Saturday, July 13, 2013

PhotoProject :: Rethinking Digital Photography for Artist

A sketch photgraphed "in situ"There seems to be an even bigger gulf developing between traditional artist, (particularly painters) and photographers.Of course there are numerous exceptions and some contemporary artist have focused on photo realistic art as their special genre. Illustrators are also split with many fully embracing computer graphics with a few still promoting the idea of hand drawn as better. The explosion of “artistic” filters on phone apps and some better known photo software packages has however seemed to aggravate a raw nerve with traditional artists. I’m more perplexed, because I realise that photography and more specifically digital photography is a really great tool for any artist. I don;t mean painting from a photo. I actually think that is a bad move and seldom do it myself. As well as having amassed a large collection of digital photos I have dozens of sketch books, which are usually my first call for reference to any painting. Once you get into sketching it is actually a very pleasurable way to get to know an area or scene. Making a few sketches will in fact lead you to a more critical focus on what you actually photograph. A lot of art is about seeing, seeing the important features and perhaps leaving out the un-important clutter that does not convey the essence of the subject. Painting from a photo tends to promote a slavish focus on details,details that usually look boring and perhaps send a signal of inadequate observation, Whereas a few salient features captured in some “en plein air” sketches are more likely to character of the subject.
Having suggested sketching in the field may be more desirable, there is definitely a place to keep a series of photos of the details of some aspects. Here digital photography is a real winner because there is little cost in taking many photos, to assist as an “aide-mémorie” the downside for anyone artistic is probably managing all these reference images. Hopefully I’ll write more about this later.
A really important aspect not to forget when collecting reference photos is to remember to document your work. Photos of your work in situ (as the photo above) or you creating the art work may become very important in proving the provenance of your work.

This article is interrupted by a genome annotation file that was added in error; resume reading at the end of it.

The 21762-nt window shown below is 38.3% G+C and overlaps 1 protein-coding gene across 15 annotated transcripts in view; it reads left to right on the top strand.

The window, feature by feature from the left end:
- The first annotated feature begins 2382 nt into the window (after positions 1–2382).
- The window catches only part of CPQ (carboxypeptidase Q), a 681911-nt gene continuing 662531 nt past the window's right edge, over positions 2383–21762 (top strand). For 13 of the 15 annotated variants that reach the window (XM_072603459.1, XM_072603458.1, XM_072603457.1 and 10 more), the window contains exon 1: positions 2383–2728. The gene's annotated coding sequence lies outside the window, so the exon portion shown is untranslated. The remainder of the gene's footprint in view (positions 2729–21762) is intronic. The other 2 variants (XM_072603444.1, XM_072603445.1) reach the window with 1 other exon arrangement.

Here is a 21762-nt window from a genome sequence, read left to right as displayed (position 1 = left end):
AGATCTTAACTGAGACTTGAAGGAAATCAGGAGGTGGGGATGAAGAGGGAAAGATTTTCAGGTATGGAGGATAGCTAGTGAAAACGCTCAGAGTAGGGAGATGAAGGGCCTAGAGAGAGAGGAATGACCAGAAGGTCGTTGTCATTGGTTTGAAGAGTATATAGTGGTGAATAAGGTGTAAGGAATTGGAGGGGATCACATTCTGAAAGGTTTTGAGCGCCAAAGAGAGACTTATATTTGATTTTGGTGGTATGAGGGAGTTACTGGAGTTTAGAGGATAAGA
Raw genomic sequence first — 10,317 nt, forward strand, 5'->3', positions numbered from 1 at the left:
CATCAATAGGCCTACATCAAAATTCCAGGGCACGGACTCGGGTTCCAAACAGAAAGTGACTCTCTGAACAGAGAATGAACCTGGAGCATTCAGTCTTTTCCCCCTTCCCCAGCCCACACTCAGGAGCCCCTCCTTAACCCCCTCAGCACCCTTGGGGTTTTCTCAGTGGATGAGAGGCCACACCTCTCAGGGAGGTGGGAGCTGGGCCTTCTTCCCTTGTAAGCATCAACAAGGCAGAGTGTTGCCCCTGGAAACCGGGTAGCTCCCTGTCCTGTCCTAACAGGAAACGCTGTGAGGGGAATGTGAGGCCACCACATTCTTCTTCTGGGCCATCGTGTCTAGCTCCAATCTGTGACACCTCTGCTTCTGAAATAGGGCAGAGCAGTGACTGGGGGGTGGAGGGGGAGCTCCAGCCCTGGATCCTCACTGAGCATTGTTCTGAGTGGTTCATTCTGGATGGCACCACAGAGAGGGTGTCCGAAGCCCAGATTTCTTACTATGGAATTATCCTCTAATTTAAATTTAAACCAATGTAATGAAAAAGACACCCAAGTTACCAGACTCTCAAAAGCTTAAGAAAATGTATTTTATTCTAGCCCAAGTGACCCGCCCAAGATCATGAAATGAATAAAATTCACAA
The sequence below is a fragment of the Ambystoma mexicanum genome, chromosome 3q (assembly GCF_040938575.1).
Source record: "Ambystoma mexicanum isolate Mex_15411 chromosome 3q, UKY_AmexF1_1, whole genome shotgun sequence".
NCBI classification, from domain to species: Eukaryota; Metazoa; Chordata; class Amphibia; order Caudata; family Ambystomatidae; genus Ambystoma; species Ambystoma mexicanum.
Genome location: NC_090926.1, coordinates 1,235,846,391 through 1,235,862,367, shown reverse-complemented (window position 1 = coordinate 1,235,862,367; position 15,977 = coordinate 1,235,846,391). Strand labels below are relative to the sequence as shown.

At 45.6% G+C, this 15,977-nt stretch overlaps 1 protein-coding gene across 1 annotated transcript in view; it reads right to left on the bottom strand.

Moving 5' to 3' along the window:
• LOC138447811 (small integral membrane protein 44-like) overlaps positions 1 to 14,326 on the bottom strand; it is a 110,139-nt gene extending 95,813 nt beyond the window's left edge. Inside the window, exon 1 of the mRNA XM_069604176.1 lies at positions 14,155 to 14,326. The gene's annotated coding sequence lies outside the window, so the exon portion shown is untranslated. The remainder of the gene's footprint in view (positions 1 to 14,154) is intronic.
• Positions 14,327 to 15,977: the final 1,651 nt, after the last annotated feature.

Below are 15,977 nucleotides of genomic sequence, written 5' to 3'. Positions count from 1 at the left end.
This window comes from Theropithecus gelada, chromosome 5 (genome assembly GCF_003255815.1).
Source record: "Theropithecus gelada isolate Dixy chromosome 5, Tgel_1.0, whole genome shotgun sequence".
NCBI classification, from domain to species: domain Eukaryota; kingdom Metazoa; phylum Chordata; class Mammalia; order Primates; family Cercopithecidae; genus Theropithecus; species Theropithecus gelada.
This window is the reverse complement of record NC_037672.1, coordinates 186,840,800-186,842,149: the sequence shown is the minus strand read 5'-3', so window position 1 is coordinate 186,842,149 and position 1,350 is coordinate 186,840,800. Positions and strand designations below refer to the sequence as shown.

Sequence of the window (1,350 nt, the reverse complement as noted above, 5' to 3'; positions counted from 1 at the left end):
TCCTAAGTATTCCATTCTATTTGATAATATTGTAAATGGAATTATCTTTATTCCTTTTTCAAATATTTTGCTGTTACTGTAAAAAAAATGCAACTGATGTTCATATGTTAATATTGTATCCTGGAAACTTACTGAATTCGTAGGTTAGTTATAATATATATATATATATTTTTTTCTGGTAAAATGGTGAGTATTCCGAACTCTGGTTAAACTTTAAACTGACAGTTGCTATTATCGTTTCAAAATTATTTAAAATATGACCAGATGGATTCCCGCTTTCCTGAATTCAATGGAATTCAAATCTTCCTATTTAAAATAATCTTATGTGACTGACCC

Our eyes actually see differently to a camera lens. We have a much greater dynamic range of tones and colours we can perceive that even the most expensive cameras. Most of us have a much broader field of view than typical camera lenses. Whilst a wide angle can do this seeing around corners trick it usually distorted the image and verticals tend to become curved at the edge of the image. This is really most obvious in the traditional “landscape” view. You will never see curved verticals in an “old master” landscape. Perhaps this may relate to a slavish following of the rules of perspective and vanishing points. However a photo does the reduction of three dimensional space onto a flat two dimensional plan automatically. This is a nice way to avoid having to tackle the very technical perspective methods. A neat way around this is to employing David Hockney's solution of “joiners”, A series of conventional photos taken at slightly different orientations can be placed side by side to form a collage. If you step back the “perspective” is closer to what you see when you are there looking at the scene."Joiner" style collageMy view is that digital photography is a perfect tool to help an artist learn to better interpret the visual world. It is not a substitute for seeing but it is certainly an aide to making better and lasting observations. These are only just a few important issues for any artist and I plan to cover more in upcoming post.
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